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If 2013 had any lesson for Hollywood’s casting directors, it was this: You’re probably doing it wrong. There’s nothing new about the idea of fans complaining that [Actor A] won’t do a particular role the justice it deserves — just ask Michael Keaton, who’s probably still smarting from the reaction to his being named as Bruce Wayne in Tim Burton‘s 1989 Batman — but this was the year where fans’ umbrage went over the top. Well, even more over the top than usual, perhaps.
While some casting announcements were met with excitement — step forward, Paul Rudd, who’ll play the lead in 2015’s Ant-Man, directed by Edgar Wright — and some with bemused indifference (Bradley Cooper as Guardians of the Galaxy‘s Rocket Raccoon? Vin Diesel as Groot in the same movie?), this was a year when the Internet realized that, hey, maybe a petition could ensure that the audience gets exactly the character it imagined when reading the book in the first place. To wit …
1. Dakota Johnson and Charlie Hunnam in Fifty Shades of Grey: You might have thought that having EL James — author of the original novel series the Sam Taylor-Wood-directed movie is based on — announce the casting of the two lead roles would have dulled any negative reaction against the choices, but you’d have been very, very wrong. Hunnam and Johnson were, according to the mass hive mind of Fifty Shades fandom, entirely wrong for the parts — so much so that a petition was launched to have them replaced.
As it turned out, fans got half of their wish when Hunnam left the project, with sources claiming that the fan reaction had played a part in his decision (he was replaced by Jamie Dornan, late of ABC’s Once Upon a Time). Johnson continues to hang in there, presumably hardened by her experience with the all-too-early cancellation of Fox’s Ben & Kate.
2. Shailene Woodley and Ansel Elgort in The Fault in Our Stars: On first blush, the casting of Woodley and Elgort in the upcoming adaptation of John Green‘s YA novel about two teens in a support group who fall in love with each other seems perfectly sensible. Both are up-and-coming actors with affection for the source material, after all. What could go wrong? Oh, that’s right — the Internet. (Curiously, Woodley was reportedly also up for the female lead in Fifty Shades of Grey at one point. Just imagine the outrage singularity that could have emerged had she won that role.)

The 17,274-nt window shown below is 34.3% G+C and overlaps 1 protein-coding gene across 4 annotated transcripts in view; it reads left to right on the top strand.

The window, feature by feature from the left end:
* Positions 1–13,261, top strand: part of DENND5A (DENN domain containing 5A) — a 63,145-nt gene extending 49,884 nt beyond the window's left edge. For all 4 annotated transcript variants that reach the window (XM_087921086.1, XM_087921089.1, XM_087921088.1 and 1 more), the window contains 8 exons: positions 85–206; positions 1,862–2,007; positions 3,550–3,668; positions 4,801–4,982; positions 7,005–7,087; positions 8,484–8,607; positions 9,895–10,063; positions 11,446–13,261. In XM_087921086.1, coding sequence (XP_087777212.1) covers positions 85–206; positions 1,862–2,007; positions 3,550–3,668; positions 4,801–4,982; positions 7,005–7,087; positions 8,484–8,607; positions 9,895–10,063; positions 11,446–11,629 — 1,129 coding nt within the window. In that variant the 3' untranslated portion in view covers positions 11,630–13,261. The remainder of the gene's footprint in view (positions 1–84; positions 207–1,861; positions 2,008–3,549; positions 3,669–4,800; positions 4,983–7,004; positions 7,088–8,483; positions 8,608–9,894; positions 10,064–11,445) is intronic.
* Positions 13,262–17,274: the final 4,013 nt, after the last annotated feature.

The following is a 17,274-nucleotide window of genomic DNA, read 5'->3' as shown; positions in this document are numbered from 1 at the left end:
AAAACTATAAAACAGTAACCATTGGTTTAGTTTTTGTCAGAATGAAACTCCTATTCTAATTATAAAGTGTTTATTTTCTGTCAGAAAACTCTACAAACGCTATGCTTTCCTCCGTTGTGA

Green actually took to Tumblr to defend both actors. “Novelists do not cast movies, so these were not my decisions (although I did have a lot of input),” he wrote. “I’m defending them because I think they’re both perfect for their parts (and I’d tell you if I felt otherwise). … If the movie works, you’ll sit down in the theater and you won’t say, ‘Oh look it’s Shailene Woodley,’ or, ‘Oh, look, it’s Tris from Divergent.’ You’ll say, ‘Holy wow Hazel Grace.’ “
3. Gal Gadot in Man of Steel 2: If anything can be said to comfort poor Gal Gadot about the online reaction to her being cast as the first cinematic Wonder Woman in the character’s history (amazingly, there’s never been a Wonder Woman on the big screen before now, despite the character having been around for more than 70 years) it’s this: It’s not you — no-one would have satisfied the fans on this one.
Of course, that didn’t stop some fans from complaining about Gadot personally — that she was too skinny, too weak-looking, not busty enough, all manner of ridiculous complaints. Her previous experience, as well, came into question: Could someone who’s appeared in the Fast & Furious franchise really be an Amazonian princess, some wanted to know. (The answer is, of course, “Probably. Why not?”) Gadot, for her part, seems to be taking such complaints in stride, saying in a recent interview that she represents “the Wonder Woman of the new world.” Take that, fanboys.
4. Ben Affleck in Man of Steel 2: The response to Gadot’s casting was nothing compared to what followed the news that Ben Affleck would be playing Bruce Wayne and his more famous alter ego in the 2015 follow-up to this summer’s Superman reboot. Whether it was concern over his age, his looks or his past as Marvel’s Daredevil and boyfriend to Jennifer Lopez, it appeared as if the fan knives were out for the Argo director and star (There was, of course, a petition to have him dropped from the movie).
What was truly entertaining about the Affleck casting wasn’t the backlash, but the backlash to the backlash, with former Batmen Michael Keaton and Val Kilmer coming out in favor of the news, alongside such other celebrity boosters as Joss Whedon and Matt Damon.
Studios should take note for the future: The best way to respond to fan upset isn’t to ignore it or capitulate to it, but instead try to drown it out with a carefully planned counter-assault fueled by celebrity power. After all, who would you rather listen to? Anonymous Internet Complainer or George Clooney telling you to cool down and that everything’ll be OK?
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